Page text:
Aboriginal Ways of Knowing and Learning, 21st Century Learners, and STEM Success

Michelle M. Hogue

Abstract


Aboriginal people are alarmingly under-represented in science, technology, engineering, and mathematics (STEM)-related careers. This under-representation is a direct result of the lack of academic success in science and mathematics, an issue that begins early in elementary and middle school and often escalates in secondary school with the majority consequently doing poorly, not completing these courses and often dropping out. This makes them ineligible to pursue STEM-related paths at the post-secondary level. The greatest challenges to success in these courses are the lack of relevancy for Aboriginal learners and, as importantly, how they are taught; impediments that are also paramount to the increasing lack of success for many non-Aboriginal students in STEM-related courses. This paper explores how Aboriginal ways of knowing and learning and those of the 21st century learners of today very closely parallel each other and illustrates how the creative multidisciplinary approach of a liberal education might be the way to enable early academic engagement, success and retention of Aboriginal learners in the sciences and mathematics.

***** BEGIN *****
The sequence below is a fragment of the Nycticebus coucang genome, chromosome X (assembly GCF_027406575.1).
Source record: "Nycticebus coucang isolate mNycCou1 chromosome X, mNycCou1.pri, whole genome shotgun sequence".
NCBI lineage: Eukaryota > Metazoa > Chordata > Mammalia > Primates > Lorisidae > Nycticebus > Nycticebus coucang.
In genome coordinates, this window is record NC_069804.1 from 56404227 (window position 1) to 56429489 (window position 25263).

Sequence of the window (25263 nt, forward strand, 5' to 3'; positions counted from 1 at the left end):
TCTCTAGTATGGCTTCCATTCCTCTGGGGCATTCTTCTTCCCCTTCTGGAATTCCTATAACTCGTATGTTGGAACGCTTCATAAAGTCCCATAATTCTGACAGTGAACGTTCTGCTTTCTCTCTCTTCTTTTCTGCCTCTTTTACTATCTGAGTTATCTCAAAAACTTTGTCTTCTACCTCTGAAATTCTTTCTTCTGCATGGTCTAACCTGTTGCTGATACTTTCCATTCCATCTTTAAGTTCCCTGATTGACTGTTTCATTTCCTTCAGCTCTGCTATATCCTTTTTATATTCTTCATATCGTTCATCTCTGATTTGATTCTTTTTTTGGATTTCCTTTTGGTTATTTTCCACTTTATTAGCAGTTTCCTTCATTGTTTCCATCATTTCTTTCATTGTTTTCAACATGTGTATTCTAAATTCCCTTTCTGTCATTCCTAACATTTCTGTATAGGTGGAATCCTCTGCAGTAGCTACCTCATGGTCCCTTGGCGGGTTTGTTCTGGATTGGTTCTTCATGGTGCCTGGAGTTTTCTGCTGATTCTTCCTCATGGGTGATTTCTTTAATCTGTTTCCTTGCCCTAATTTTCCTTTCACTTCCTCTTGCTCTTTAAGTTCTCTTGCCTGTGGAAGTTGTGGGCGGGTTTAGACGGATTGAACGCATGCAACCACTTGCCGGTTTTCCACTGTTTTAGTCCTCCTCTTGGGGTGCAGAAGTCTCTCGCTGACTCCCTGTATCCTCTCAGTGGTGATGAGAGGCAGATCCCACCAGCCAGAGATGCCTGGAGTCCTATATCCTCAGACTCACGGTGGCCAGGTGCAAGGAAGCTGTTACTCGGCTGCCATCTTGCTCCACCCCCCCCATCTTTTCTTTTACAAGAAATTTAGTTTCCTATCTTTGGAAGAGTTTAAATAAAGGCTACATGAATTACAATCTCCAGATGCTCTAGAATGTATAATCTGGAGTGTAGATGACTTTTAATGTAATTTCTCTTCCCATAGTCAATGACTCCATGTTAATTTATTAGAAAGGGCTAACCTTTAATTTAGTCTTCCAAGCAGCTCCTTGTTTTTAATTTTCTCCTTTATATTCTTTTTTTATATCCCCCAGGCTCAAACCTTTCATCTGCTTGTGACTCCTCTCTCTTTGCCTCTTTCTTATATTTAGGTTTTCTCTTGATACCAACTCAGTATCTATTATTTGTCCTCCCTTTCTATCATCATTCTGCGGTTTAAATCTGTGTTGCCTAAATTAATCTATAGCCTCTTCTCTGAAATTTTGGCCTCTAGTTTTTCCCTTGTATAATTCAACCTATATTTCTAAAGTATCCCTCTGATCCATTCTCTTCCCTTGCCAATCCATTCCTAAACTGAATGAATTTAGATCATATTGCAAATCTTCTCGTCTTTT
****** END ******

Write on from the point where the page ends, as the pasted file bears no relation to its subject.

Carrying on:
Keywords


Aboriginal; Aboriginal ways of knowing and learning; Aboriginal culture; bridging cultures; 21st century learning; mathematics; science; STEM; Two-Eyed Seeing

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